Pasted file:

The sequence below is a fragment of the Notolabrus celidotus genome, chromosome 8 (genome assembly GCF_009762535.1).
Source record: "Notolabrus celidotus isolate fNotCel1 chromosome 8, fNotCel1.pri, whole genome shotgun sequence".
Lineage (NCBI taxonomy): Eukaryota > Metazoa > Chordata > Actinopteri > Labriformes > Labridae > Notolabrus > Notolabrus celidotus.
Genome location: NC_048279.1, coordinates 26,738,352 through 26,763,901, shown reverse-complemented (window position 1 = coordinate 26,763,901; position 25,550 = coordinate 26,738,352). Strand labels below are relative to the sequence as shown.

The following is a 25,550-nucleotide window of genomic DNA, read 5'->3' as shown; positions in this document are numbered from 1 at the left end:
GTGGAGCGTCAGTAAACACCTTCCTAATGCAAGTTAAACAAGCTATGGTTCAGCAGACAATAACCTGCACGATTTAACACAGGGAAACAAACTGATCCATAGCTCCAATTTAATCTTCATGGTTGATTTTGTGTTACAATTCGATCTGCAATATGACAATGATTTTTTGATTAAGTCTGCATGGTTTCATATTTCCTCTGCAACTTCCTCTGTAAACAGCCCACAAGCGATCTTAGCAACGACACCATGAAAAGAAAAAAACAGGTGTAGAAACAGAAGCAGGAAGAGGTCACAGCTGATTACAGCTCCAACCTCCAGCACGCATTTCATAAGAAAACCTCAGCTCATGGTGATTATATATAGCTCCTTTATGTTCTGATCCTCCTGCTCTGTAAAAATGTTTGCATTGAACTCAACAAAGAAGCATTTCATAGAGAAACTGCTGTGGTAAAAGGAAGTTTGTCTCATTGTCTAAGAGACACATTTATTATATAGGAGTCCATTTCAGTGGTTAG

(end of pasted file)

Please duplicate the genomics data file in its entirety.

The sequence below is a fragment of the Notolabrus celidotus genome, chromosome 8 (genome assembly GCF_009762535.1).
Source record: "Notolabrus celidotus isolate fNotCel1 chromosome 8, fNotCel1.pri, whole genome shotgun sequence".
Lineage (NCBI taxonomy): Eukaryota > Metazoa > Chordata > Actinopteri > Labriformes > Labridae > Notolabrus > Notolabrus celidotus.
Genome location: NC_048279.1, coordinates 26,738,352 through 26,763,901, shown reverse-complemented (window position 1 = coordinate 26,763,901; position 25,550 = coordinate 26,738,352). Strand labels below are relative to the sequence as shown.

The following is a 25,550-nucleotide window of genomic DNA, read 5'->3' as shown; positions in this document are numbered from 1 at the left end:
GTGGAGCGTCAGTAAACACCTTCCTAATGCAAGTTAAACAAGCTATGGTTCAGCAGACAATAACCTGCACGATTTAACACAGGGAAACAAACTGATCCATAGCTCCAATTTAATCTTCATGGTTGATTTTGTGTTACAATTCGATCTGCAATATGACAATGATTTTTTGATTAAGTCTGCATGGTTTCATATTTCCTCTGCAACTTCCTCTGTAAACAGCCCACAAGCGATCTTAGCAACGACACCATGAAAAGAAAAAAACAGGTGTAGAAACAGAAGCAGGAAGAGGTCACAGCTGATTACAGCTCCAACCTCCAGCACGCATTTCATAAGAAAACCTCAGCTCATGGTGATTATATATAGCTCCTTTATGTTCTGATCCTCCTGCTCTGTAAAAATGTTTGCATTGAACTCAACAAAGAAGCATTTCATAGAGAAACTGCTGTGGTAAAAGGAAGTTTGTCTCATTGTCTAAGAGACACATTTATTATATAGGAGTCCATTTCAGTGGTTAG